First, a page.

Played for suckers by Qatar
A Wall Street Journal story on Qatar Airways “flying past” its chief rival Emirates Airline forces us to briefly recount the cluster cluck involving Qatar’s cargo subsidiary at Pittsburgh International Airport (PIT).
You’ll remember the nearly economically incomprehensible deal in which the Allegheny County Airport Authority paid Qatar Cargo about $1.5 million to fail at PIT. It likely was more. But who’s counting?
That is, in an attempt to help Qatar establish its cargo service locally, it was contractually incentivized to not meet shipped weight thresholds. In failure, it took the money and ran.
Now, given that Qatar resumed cargo flights this past December, and presumably with no taxpayer carrot, Airport Authority officials are wont to argue that their “strategy” worked.
As did Vince Gastgeb, the airport’s vice president of government and corporate affairs, when those flights resumed sans subsidies:
“The initial Qatar Airways Cargo flights illustrated to the cargo and business community that service can work and that Pittsburgh is a cargo solution to the worldwide freight ecosystem,” Gastgeb said last December (in Blue Sky News, the Airport Authority’s house organ).
But those initial Qatar cargo flights failed – and failed miserably – because a government agency contractually encouraged that failure. “Failure works,” is what Gastgeb really is saying.
But what the public should be saying is that “Failure pays” for corporate sucker fish who have no qualms about how they get public money — just as long as they get it.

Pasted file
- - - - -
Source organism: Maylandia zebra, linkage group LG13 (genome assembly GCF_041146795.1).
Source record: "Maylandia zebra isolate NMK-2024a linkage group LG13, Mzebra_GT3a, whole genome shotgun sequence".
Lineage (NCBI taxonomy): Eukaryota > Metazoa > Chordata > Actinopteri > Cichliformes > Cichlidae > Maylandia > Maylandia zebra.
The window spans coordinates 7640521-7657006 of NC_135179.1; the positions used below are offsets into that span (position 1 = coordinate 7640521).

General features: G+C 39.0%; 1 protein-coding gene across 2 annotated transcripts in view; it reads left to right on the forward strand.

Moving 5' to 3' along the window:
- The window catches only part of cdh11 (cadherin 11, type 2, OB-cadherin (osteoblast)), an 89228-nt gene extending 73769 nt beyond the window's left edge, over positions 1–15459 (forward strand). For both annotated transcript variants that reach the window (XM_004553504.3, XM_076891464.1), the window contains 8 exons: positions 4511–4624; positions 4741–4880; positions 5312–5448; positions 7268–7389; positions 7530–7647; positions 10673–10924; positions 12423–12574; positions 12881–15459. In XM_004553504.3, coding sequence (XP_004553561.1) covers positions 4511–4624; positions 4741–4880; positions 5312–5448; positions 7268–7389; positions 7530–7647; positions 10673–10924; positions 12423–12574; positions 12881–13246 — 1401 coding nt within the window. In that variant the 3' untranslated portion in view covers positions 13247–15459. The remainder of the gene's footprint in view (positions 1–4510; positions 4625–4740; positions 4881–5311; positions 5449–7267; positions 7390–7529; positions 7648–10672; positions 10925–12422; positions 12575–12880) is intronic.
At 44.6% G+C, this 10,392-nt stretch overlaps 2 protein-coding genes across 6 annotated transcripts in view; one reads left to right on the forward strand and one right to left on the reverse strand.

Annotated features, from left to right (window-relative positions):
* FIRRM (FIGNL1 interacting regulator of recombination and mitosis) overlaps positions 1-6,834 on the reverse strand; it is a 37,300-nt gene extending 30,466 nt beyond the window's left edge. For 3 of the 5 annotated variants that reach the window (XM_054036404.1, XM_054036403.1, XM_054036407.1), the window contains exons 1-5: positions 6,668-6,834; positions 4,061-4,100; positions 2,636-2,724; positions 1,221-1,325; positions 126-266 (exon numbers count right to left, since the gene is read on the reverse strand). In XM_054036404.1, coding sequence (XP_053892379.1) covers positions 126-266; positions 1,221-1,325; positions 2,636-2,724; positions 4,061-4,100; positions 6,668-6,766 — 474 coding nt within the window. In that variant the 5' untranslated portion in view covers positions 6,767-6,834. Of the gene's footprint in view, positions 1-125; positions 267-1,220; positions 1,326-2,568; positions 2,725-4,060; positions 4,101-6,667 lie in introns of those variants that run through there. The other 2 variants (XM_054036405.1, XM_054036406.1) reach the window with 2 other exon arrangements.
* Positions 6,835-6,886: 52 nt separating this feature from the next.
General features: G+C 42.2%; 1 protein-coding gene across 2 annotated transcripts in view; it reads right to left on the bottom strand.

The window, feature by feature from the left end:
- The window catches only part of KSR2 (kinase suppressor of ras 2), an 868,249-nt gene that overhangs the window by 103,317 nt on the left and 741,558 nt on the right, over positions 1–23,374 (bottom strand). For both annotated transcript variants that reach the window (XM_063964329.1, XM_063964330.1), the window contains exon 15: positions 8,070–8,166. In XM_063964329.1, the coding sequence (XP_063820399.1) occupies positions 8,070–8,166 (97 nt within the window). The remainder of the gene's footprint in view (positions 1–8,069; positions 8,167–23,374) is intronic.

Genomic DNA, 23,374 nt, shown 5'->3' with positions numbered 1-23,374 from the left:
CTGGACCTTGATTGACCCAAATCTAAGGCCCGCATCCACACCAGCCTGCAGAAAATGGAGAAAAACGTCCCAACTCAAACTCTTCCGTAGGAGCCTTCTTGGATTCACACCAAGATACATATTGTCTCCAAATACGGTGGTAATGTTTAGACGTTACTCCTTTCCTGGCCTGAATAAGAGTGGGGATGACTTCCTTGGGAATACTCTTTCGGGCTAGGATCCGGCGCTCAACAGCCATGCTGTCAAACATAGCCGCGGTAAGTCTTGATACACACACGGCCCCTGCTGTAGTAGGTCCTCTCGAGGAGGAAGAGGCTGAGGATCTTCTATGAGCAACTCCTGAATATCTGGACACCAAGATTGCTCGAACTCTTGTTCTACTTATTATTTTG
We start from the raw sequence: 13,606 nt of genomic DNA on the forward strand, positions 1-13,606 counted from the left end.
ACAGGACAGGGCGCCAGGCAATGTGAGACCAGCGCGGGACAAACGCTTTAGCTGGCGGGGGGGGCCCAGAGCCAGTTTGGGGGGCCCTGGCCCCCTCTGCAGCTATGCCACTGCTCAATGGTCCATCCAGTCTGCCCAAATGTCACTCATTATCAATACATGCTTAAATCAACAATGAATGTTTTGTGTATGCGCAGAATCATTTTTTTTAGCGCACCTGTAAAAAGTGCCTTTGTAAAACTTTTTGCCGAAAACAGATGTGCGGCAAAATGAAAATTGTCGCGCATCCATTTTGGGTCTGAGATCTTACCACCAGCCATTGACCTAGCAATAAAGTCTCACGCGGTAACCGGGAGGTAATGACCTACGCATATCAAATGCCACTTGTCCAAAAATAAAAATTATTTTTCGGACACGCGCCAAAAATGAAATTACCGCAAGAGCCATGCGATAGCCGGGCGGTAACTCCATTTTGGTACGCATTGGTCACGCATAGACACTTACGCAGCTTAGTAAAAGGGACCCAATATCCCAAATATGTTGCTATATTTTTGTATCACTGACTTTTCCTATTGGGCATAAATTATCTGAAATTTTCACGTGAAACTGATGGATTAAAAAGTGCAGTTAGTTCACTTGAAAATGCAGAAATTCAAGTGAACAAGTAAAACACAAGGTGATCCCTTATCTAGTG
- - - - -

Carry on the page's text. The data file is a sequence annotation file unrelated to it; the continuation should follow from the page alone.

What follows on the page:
What makes all this nonsense more nonsensical comes in The Journal’s Monday story on how Qatar is conducting its passenger air service. In order to eclipse Emirates Airline as the world’s largest long-haul carrier – which Qatar now technically is, as measured by capacity – the newspaper reports:
“Doha-based Qatar is flying planes that are often empty on routes around the globe to increase market share.”
How can it afford to do so? Easy. Qatar Airways is a state-run operation with a virtually bottomless pit of cash on which to draw.
The real kicker here is that it also was state-run when its cargo cousin cut the deal with the Airport Authority to profit through failure.
Gastgeb appears to defend the Airport Authority’s strategy by adding:
“Along with the service goes economic generation and jobs to a lot of regional companies at a time when it is greatly needed.”
But taxpayers have no business heavily subsidizing any private business to that end. And they certainly had no business heavily subsidizing an already heavily subsidized state-run airline.
Simply put, the kind of propped-up ends that Gastgeb lauds never justify such robbing-the-public-pocket means. Being played for suckers hardly is sound public policy.
Colin McNickle is communications and marketing director at the Allegheny Institute for Public Policy (email@example.com).